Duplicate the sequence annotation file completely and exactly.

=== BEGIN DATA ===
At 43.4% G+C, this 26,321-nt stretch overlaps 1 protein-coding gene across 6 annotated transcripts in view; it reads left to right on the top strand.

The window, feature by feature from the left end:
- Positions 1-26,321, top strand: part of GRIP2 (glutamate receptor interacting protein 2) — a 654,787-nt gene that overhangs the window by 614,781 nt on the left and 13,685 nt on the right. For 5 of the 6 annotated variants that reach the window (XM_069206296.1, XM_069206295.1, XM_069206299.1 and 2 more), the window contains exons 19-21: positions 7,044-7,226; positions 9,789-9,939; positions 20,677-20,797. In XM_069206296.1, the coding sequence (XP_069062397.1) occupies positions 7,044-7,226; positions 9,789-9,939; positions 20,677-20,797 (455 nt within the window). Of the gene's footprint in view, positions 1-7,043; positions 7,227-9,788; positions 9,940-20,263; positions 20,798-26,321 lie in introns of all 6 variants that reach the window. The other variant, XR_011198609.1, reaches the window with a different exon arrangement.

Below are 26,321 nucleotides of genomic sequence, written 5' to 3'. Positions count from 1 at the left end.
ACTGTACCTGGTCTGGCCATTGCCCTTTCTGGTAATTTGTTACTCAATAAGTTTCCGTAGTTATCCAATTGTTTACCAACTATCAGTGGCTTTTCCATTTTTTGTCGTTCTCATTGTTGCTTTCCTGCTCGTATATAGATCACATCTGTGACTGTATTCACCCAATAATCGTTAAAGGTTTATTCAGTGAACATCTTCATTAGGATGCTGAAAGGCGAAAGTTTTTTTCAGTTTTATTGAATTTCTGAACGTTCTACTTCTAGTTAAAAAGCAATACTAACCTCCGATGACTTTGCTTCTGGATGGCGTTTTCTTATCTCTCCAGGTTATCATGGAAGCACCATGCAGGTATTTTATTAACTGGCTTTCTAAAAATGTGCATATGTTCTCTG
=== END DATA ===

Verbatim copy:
At 43.4% G+C, this 26,321-nt stretch overlaps 1 protein-coding gene across 6 annotated transcripts in view; it reads left to right on the top strand.

The window, feature by feature from the left end:
- Positions 1-26,321, top strand: part of GRIP2 (glutamate receptor interacting protein 2) — a 654,787-nt gene that overhangs the window by 614,781 nt on the left and 13,685 nt on the right. For 5 of the 6 annotated variants that reach the window (XM_069206296.1, XM_069206295.1, XM_069206299.1 and 2 more), the window contains exons 19-21: positions 7,044-7,226; positions 9,789-9,939; positions 20,677-20,797. In XM_069206296.1, the coding sequence (XP_069062397.1) occupies positions 7,044-7,226; positions 9,789-9,939; positions 20,677-20,797 (455 nt within the window). Of the gene's footprint in view, positions 1-7,043; positions 7,227-9,788; positions 9,940-20,263; positions 20,798-26,321 lie in introns of all 6 variants that reach the window. The other variant, XR_011198609.1, reaches the window with a different exon arrangement.

Below are 26,321 nucleotides of genomic sequence, written 5' to 3'. Positions count from 1 at the left end.
ACTGTACCTGGTCTGGCCATTGCCCTTTCTGGTAATTTGTTACTCAATAAGTTTCCGTAGTTATCCAATTGTTTACCAACTATCAGTGGCTTTTCCATTTTTTGTCGTTCTCATTGTTGCTTTCCTGCTCGTATATAGATCACATCTGTGACTGTATTCACCCAATAATCGTTAAAGGTTTATTCAGTGAACATCTTCATTAGGATGCTGAAAGGCGAAAGTTTTTTTCAGTTTTATTGAATTTCTGAACGTTCTACTTCTAGTTAAAAAGCAATACTAACCTCCGATGACTTTGCTTCTGGATGGCGTTTTCTTATCTCTCCAGGTTATCATGGAAGCACCATGCAGGTATTTTATTAACTGGCTTTCTAAAAATGTGCATATGTTCTCTG